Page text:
One fugitive hippo down, two to go.
Colombian bounty hunters with orders to kill are seeking the two remaining hippopotamuses that escaped from the famous menagerie of fallen Colombian drug baron Pablo Escobar.
The three mammals bust loose from the zoo two years ago and have survived on the lush vegetation of the steamy Magdalena valley in northwestern Colombia, far from their native Africa.
Colombian wildlife authorities say the decision to order the animals killed wasn't easy and was made after locals complained the massive beasts were damaging crops and livestock, and endangering the lives of fishermen and ranchers.
The first hippo — a 1 1/2-ton male — was killed by two hunters near a river in Antioquia province on June 18, but the news was first reported on Friday by Colombian news media.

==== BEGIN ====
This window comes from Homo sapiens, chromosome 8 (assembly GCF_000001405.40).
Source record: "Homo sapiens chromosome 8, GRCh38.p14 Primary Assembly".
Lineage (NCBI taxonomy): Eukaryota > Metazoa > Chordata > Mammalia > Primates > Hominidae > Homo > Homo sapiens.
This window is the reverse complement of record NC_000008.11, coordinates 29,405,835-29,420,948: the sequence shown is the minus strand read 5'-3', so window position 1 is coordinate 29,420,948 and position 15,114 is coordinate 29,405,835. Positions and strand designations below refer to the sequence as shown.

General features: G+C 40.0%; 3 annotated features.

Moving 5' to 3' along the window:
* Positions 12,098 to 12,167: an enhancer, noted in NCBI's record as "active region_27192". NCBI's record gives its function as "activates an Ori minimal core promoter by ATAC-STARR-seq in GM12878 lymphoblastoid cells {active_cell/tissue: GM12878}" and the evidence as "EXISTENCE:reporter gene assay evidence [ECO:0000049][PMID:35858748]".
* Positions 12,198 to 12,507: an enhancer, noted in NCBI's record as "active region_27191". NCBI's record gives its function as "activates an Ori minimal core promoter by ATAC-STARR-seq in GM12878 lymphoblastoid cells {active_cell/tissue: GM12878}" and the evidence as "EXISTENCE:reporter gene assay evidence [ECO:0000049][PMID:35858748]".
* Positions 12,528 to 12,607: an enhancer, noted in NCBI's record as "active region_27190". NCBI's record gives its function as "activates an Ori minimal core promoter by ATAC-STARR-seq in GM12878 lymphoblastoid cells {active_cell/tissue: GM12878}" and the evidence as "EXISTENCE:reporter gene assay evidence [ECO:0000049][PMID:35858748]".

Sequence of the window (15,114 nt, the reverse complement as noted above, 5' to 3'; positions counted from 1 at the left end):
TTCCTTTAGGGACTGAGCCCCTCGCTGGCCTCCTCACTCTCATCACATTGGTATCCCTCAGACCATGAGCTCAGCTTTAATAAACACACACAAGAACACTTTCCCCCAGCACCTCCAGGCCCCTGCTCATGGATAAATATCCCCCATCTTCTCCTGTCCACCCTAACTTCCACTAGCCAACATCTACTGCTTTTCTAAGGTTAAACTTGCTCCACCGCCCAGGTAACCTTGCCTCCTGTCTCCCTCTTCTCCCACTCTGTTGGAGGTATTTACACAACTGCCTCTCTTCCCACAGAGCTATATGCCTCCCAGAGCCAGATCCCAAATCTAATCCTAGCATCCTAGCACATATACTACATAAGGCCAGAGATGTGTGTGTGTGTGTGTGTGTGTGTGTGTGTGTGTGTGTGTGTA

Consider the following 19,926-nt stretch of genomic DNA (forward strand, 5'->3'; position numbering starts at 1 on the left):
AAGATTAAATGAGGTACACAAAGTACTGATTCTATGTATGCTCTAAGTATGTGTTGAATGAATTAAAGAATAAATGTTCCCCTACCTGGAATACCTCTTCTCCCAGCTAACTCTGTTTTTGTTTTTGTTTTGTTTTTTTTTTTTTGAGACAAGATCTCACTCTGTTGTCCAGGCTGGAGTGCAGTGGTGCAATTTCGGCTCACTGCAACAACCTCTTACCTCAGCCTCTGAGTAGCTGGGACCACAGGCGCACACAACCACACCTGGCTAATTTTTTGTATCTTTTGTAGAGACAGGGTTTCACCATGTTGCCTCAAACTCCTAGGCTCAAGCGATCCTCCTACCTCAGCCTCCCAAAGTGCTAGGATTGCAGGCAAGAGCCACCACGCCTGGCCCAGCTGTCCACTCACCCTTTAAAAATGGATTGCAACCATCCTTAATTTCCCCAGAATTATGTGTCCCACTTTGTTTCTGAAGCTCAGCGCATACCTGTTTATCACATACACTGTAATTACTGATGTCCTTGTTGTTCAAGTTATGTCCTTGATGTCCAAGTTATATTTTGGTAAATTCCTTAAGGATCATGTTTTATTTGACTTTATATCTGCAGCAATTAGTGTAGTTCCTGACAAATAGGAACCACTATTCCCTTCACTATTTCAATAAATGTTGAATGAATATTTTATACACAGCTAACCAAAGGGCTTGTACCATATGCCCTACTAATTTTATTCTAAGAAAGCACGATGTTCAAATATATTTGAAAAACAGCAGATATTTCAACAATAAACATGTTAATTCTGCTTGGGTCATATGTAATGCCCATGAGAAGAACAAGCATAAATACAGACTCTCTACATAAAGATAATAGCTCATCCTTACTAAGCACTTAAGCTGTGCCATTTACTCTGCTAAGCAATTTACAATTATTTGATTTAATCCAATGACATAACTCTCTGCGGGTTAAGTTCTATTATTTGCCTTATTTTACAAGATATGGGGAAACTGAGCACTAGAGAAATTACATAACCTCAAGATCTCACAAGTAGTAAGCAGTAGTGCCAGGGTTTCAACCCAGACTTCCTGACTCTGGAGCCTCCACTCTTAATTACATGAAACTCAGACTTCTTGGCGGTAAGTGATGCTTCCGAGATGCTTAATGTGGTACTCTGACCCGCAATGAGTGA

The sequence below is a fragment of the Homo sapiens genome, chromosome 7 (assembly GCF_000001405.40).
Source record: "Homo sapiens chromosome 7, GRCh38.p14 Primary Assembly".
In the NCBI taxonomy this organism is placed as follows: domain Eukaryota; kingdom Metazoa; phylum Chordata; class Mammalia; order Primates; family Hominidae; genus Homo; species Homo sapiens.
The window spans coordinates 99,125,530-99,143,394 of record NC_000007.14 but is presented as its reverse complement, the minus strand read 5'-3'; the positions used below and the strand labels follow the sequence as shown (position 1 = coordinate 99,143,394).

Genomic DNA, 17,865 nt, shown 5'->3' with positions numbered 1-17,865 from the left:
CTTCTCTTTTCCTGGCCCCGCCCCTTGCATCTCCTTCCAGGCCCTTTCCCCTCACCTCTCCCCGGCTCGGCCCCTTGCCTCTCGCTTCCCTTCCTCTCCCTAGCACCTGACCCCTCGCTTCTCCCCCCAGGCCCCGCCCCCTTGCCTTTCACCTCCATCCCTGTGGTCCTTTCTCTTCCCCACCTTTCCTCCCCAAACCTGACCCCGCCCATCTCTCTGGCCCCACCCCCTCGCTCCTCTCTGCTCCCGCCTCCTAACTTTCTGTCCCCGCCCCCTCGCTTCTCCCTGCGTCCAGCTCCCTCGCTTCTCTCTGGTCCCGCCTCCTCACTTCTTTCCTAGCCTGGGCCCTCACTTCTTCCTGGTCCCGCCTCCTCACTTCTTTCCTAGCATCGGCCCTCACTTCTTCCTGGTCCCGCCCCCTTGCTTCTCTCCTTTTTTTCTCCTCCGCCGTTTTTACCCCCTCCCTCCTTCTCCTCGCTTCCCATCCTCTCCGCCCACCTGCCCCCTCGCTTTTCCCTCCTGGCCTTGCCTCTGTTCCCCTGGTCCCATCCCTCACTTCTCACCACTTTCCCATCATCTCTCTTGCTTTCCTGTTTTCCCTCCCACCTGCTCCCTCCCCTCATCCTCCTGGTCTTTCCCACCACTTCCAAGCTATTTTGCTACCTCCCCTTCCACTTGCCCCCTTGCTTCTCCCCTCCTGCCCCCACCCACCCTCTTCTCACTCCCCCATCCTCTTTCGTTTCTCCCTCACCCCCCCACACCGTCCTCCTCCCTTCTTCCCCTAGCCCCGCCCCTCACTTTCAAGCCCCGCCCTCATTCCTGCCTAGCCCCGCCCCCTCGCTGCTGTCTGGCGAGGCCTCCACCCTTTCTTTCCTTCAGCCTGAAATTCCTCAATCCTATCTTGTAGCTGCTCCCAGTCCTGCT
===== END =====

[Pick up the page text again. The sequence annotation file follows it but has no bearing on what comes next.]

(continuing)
During his heyday at the head of the Medellin cartel, Escobar imported exotic species to his private zoo, called Napoles.
Police killed Escobar in 1993, and the zoo was transferred to the state. Among its residents are 22 hippos, officials say.
The hippo hunt has angered some.
Nestor Verala, technical director of the Matecana zoo in Pereira, said that killing an animal "seems bad to me."
But Luis Alfonso Escobar, director of Antioquia office in charge of ordering the hunt, said officials were obliged to take the measure "before the animals ended up killing someone."